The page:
Street Smarts — Cost-Efficient Handhelds

Posted on Dec 02 2013

Street Smarts Cost Efficient Handhelds

Video games are expensive. Can we all agree on that? Video games are expensive despite the increasing availability and decreased cost of parts. Speed, processing power, graphics, and capabilities have been expanded on and explored, resulting in handhelds that can pack a huge punch despite their small size.

However, all of that comes at a price, and the result is that the cost of video games has actually increased in some areas and remained steady in others. The cost of the Gameboy SP was roughly $100 at the time of its release, and now the Nintendo 3DS – with 3D capabilities, touch screen, wi-fi connectivity, improved graphics, and a huge wealth of games – can cost anywhere from $150 to $200. At the same time, the cost of a 20 GB PS3 was $499 at the time of its release, compared to the PS4, which was $399 on launch day.

So how would you go about bargain gaming? Settle for pre-owned games? Go for the 2DS? Or you could buy old handhelds that no one plays anymore. Each comes with its own pros and cons, but the most cost efficient handheld to currently own would either be the 2DS or PSP.


Now, there are a number of factors to consider in regards to both, and the 2DS is not the 3DS; however, in terms of bargain gaming, the 2DS is at a comfortable price of $130 and remains a gateway to all the games the 3DS has to offer, including multiplayer features and being able to interact with users on a daily basis. Furthermore, the 2DS has a huge wealth of games that spans across all genres. The one glaring exception to the 2DS is its inability to portray images in 3D. If multiplayer and a wide genre of games are important to you, then the 2DS is the way to go. However, the cost of games is something to be mindful of, as the price can climb up to $40 each.

God of War

On the other hand, the PSP is still a solid handheld, and currently being sold for roughly $100. However, it lacks strong multiplayer features due to the small number of people who currently play the PSP. However, the quality of quite a few of its games are undeniable, including Persona 3 Portable and Tactics Ogre. Even better, Sony re-released a number of their games with a red “Greatest Hits” label, resulting in dozens of games being sold at roughly $10 each. However, the PSP doesn’t have a wide assortment of games, and most games are limited to RPGs. Games in other genres do exist, however, such as Sid Meier’s Pirates and Harvest Moon: Hero of Leaf Valley. A potential additive to cost is the memory card that needs to be bought to be able to save games. All in all, the PSP is still a handheld to consider despite its age. However, the PSP does cater more to specific individuals, while the 2DS is able to reach out to a wider audience.

How do you bargain shop for games? What do you think is currently the most cost efficient handheld or system to own?

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  • pepperwright December 2, 2013 at 7:10 PM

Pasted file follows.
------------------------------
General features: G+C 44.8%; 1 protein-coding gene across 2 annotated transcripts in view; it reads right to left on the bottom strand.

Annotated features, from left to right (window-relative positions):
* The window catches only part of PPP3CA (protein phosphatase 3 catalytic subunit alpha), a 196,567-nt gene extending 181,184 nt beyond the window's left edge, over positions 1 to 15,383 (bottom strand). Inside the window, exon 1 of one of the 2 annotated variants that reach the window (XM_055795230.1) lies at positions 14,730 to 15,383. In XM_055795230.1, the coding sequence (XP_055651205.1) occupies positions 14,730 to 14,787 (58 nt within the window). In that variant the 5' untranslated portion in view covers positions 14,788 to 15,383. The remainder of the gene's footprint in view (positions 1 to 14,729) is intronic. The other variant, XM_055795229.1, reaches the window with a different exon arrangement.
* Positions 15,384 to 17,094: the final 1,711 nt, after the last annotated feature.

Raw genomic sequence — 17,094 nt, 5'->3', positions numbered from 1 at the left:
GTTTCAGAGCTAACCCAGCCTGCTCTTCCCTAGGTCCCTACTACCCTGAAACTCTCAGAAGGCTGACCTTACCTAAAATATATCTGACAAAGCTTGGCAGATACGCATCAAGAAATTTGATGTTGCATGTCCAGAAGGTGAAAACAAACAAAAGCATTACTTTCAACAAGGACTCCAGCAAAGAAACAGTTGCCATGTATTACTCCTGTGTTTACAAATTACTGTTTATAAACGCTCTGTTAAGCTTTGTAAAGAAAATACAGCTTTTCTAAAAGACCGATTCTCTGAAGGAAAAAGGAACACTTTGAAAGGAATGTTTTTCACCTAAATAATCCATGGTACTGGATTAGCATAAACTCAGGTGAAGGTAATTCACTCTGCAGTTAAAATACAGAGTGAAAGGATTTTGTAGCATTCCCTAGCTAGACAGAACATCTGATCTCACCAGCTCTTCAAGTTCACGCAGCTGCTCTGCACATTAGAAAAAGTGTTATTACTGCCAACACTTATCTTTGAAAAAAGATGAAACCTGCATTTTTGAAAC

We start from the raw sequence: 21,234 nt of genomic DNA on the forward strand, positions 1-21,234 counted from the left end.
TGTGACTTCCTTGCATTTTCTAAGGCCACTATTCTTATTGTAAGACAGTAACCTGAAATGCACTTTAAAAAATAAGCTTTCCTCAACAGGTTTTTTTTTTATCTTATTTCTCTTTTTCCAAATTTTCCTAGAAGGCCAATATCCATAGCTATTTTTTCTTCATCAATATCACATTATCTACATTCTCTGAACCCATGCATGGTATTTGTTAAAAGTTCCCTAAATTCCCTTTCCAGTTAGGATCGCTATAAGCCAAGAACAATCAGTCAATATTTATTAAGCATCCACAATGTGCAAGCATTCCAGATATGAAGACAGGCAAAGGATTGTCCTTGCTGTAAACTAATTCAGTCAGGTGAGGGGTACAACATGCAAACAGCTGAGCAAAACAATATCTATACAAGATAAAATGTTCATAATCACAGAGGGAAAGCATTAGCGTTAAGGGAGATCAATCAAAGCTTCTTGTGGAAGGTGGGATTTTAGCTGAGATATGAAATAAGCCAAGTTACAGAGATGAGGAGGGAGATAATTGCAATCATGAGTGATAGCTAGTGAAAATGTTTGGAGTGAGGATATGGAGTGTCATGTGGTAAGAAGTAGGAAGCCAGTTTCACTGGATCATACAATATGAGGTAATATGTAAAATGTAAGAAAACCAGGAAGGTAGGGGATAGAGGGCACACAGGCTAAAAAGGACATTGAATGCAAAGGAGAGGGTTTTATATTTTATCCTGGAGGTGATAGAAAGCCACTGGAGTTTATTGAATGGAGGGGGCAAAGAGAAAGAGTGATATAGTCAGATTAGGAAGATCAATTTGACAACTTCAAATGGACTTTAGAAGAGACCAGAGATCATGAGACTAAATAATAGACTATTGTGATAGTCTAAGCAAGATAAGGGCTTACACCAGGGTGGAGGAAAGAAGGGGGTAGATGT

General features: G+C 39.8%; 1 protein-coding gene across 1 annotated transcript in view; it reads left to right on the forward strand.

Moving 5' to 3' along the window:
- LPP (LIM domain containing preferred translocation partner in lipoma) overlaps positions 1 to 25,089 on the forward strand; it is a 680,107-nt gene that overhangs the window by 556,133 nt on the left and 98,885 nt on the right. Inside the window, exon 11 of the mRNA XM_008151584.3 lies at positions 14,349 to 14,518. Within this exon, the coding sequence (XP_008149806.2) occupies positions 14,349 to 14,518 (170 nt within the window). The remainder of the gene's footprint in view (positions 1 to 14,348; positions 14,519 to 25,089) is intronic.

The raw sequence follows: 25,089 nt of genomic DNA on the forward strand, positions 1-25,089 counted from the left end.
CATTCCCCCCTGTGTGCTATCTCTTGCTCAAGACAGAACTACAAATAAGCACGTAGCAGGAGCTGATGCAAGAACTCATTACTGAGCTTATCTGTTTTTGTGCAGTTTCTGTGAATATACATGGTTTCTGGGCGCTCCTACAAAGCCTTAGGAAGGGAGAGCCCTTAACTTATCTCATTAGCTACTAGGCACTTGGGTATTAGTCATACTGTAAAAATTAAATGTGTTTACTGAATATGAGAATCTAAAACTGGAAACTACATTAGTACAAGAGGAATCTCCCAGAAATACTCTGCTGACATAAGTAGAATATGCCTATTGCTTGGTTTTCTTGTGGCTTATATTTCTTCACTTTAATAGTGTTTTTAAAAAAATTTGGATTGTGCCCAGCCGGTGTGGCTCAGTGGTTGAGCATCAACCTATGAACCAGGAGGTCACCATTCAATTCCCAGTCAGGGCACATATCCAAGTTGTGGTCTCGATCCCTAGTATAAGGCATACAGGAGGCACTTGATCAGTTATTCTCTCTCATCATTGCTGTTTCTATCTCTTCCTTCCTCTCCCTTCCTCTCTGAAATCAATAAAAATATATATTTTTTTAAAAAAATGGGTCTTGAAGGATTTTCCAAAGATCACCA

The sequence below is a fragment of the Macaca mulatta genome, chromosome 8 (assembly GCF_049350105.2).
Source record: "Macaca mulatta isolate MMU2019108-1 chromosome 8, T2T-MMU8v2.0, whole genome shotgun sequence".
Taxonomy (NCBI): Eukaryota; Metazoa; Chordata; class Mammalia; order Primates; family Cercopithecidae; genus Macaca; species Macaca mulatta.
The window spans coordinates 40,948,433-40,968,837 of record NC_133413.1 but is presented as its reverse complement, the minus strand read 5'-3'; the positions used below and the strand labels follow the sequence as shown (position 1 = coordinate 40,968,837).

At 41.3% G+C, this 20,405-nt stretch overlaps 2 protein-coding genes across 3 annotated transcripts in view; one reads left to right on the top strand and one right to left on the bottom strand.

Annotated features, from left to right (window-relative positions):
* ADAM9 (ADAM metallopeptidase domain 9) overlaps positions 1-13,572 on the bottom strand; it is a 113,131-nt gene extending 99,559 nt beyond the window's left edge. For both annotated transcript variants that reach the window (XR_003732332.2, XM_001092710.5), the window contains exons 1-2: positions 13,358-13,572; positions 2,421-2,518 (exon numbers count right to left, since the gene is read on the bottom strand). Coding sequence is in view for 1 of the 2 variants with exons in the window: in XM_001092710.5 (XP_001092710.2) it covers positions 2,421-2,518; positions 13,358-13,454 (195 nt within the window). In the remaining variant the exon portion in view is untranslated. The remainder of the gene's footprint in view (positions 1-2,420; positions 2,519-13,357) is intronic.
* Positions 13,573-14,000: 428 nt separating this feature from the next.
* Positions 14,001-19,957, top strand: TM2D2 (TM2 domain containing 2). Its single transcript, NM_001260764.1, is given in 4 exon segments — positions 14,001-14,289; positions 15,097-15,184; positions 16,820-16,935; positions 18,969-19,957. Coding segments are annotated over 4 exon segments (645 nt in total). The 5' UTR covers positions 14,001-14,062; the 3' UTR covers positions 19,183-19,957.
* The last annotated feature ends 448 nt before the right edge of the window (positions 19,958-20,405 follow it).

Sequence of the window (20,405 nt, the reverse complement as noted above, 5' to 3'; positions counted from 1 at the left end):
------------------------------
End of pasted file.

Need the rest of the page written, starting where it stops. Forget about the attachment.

I don’t typically have a large budget for gaming so I tend to buy all of my games used at a local used disc shop. As for the type of handheld I tend to go with an older generation. I currently own a GBA and DS lite.
    Overall the most cost effective system in my opinion is a gaming computer. The initial cost of a good computer will be higher than most councils but it will remain current much longer with only a few adjustments. I also have had an easier time finding sales for computer games.

    • CrookedStreets December 2, 2013 at 7:26 PM

      The DS Lite is awesome because it can play both DS and Gameboy games. But I’ve noticed that a lot of old, extremely high quality Gameboy games (like some Fire Emblem and Pokemon games) have either bootlegged versions floating around or cost an arm and a leg to buy. I do agree with PC gaming though. It tends to be overlooked because there’s not as much coverage on it compared to handhelds and consoles.

      • pepperwright December 3, 2013 at 1:25 PM

        I would agree that many of the higher quality old games (especially pokemon games) are expensive and do have a number of bootlegs hanging around. That’s why when I buy used I stick to a reliable local shop, rather than going to a large chain shop like a game stop.
        My local shop knows my face and generally what I’m looking for. Plus they’re very fair when it comes to trade-in values. I always tell people who want to buy used to do it at a locally owned shop.

  • Zero Gravity December 4, 2013 at 5:28 AM

    As someone who owned a PSP (twice) I find it’s strong suit lies in it’s RPGs. I never really took it out unless I wanted to play Final Fantasy, Birth By Sleep, or transfer files between my PS3/PS2 and Computer.
    I really wish the UMD took off.

    • CrookedStreets December 4, 2013 at 1:38 PM

      Love the PSP. Huge wealth of RPGs, but you’d have to like that genre to get the most of the handheld. I’m not sure I like the UMD compared to a card though. The UMD would make a whirling sound when loading, and as a whole, I felt games on the PSP took more time to load than on other handhelds or systems (depending on the game, of course.) I’m not sure if the slow load time was specifically because of the UMD, but it’s something I noticed across the board in most games. Still, the PSP was a really great handheld in many respects.

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